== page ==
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who are we?

In today’s world, our most fundamental identity categorization as human beings — the very distinction that facilitates humanity’s continued existence — finds itself always and everywhere under scrutiny. In the media, under the law, in school and corporate climates, and even within the context of the average family: whether by false narratives or real technological innovation, the reality of distinct womanhood, manhood, and their implicit complementary unity, stands presently on the edge of an abyss. What lies beyond is the annihilation of distinction, purpose, and meaning.


I could now, but I do not need to, cite all the familiar studies about the decline of marriage, the disintegration of family, female use of SSRIs, male suicide rates, or our plummeting global fertility in order to prove the claim that something is deeply wrong among and between men and women in the modern world. But I would bore you. So much of today’s political analysis follows this didactic pattern of overreliance on “science” to tell us what we know to be true by plain observation, instinct, and reason. As such, the common approach to the perennial “woman question” is profoundly lacking in common sense. 


Even the most astute observers and critics of sex in culture stop short of what’s just underneath, or more accurately beyond, the empirically evident. Take the wage gap for example. Analysis that anchors itself in material reality may go so far as to question what earthly motivations cause men and women to make different economic choices. On the other hand, analysis of the wage gap that anchors itself in an understanding of the immutable, fundamental character of men and women must question the very system that would lead them to compete in the first place.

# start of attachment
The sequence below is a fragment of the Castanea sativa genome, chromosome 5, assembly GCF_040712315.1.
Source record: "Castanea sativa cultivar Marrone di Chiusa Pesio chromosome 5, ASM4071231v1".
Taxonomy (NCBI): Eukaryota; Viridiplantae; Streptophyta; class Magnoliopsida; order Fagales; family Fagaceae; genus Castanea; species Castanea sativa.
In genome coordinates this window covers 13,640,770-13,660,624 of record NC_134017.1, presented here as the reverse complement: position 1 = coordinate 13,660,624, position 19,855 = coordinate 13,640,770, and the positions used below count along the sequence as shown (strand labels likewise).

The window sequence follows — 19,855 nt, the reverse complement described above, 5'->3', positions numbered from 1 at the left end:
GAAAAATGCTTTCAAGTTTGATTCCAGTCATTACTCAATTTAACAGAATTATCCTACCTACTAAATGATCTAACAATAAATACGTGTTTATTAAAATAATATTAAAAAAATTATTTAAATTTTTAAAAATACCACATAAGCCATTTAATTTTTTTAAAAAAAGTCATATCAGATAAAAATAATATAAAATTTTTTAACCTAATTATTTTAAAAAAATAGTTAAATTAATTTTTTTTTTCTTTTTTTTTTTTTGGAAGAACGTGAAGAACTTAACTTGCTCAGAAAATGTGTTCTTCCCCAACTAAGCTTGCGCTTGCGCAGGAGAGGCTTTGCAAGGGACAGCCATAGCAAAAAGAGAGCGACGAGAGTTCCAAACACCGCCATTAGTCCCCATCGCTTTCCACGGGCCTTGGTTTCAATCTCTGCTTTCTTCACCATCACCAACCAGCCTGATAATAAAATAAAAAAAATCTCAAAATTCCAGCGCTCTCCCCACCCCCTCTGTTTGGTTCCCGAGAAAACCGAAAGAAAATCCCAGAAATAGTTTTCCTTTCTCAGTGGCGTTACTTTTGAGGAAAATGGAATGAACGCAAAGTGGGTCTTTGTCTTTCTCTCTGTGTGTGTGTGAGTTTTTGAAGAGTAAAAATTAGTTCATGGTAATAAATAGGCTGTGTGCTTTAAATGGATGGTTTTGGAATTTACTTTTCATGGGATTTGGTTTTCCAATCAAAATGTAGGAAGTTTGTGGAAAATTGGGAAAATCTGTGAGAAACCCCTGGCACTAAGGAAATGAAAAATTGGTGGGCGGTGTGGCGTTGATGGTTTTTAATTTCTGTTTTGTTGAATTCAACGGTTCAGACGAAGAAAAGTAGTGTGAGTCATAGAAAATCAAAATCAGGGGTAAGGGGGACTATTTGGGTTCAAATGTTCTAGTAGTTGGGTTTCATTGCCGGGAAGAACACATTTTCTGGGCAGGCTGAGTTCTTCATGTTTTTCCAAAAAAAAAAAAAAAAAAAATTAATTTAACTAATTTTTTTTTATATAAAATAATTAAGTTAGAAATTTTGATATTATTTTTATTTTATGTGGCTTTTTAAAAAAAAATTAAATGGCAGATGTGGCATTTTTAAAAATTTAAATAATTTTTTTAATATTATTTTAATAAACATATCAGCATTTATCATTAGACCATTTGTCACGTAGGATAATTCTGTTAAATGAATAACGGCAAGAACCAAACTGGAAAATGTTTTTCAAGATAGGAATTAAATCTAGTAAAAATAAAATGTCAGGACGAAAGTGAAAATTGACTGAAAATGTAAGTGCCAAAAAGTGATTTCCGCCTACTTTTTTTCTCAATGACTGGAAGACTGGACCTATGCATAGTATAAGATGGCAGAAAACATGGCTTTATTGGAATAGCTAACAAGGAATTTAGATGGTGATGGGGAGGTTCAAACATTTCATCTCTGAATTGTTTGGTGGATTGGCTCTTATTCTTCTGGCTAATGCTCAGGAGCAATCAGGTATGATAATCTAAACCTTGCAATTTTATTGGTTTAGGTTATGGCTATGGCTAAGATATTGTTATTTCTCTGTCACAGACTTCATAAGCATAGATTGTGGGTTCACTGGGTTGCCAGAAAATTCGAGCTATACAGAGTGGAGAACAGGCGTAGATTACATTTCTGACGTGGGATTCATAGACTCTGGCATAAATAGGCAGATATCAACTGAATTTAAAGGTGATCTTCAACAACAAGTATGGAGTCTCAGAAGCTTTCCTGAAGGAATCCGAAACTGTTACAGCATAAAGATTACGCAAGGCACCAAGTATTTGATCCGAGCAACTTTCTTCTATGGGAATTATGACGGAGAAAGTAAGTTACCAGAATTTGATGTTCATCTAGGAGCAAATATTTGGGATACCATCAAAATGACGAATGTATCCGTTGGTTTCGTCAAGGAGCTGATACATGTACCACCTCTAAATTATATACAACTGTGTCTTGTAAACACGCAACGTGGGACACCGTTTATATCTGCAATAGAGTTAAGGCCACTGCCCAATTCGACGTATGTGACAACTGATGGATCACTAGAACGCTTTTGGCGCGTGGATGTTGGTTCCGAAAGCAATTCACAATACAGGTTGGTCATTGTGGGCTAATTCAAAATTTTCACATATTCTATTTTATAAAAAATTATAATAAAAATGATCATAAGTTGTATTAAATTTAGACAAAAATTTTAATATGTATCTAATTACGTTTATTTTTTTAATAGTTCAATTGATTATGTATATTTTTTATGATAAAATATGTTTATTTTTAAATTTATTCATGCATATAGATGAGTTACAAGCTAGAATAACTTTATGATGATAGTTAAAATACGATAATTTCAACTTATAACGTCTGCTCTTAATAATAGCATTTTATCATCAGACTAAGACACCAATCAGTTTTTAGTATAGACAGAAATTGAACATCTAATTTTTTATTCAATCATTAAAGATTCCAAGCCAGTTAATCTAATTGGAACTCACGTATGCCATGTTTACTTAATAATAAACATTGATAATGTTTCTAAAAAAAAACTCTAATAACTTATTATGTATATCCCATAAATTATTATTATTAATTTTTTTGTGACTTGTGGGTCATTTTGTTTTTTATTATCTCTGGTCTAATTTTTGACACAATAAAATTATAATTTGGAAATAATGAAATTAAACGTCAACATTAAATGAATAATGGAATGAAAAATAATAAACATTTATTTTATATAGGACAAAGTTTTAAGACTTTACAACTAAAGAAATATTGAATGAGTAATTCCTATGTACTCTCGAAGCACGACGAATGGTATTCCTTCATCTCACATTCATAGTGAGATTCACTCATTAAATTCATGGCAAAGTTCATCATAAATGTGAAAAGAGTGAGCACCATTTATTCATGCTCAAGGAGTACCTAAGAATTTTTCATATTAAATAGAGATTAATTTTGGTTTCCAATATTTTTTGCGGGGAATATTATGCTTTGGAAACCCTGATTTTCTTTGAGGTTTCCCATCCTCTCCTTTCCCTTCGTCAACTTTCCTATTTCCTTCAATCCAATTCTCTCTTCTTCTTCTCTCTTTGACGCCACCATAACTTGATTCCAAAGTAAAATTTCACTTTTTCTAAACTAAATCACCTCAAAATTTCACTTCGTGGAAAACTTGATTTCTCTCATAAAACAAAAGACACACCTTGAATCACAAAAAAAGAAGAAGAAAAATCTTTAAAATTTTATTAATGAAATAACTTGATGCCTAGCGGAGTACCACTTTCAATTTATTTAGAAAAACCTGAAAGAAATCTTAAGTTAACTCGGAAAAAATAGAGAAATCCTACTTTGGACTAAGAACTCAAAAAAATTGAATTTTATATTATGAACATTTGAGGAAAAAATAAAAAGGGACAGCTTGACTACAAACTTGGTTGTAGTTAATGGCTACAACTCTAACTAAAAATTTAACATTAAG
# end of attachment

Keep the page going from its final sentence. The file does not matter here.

But this is also a great way to get cancelled by girl bosses of every party affiliation. So, no one touches the latter question. And as the standard materialist analysis paralyzes the temperamentally conservative and provides no limits for progressive speculators, it conduces over time to a politics that moves in one direction exclusively.


Our betrayal of self-evident truth was not simply a denial of the truth itself, but of the very notion that certain facts, axiomatic facts, can even be true, let alone self-evidently true.

Here’s the truth: sex has a metaphysical reality, and this reality is the foundation of human life. This transcendent truth tells us who we as men and women are, and who we are meant to be, and has done so implicitly for the vast majority of human history. The perversion of our sexual metaphysics is in many ways where our problems in society begin. We’ve come to the point where the implicitly true demands iteration and a robust defense.

Nothing can be taken for granted again.


The Woman Question goes back to the basics. Reanchoring ourselves in a coherent metaphysics of sex is the first step in reversing our current trajectory toward broad alienation, isolation, sexlessness, and self-destruction. The purpose of this publication is to attempt that first step, and to document what comes of our precarious teetering, whether that be resurrection of meaning or total collapse. 

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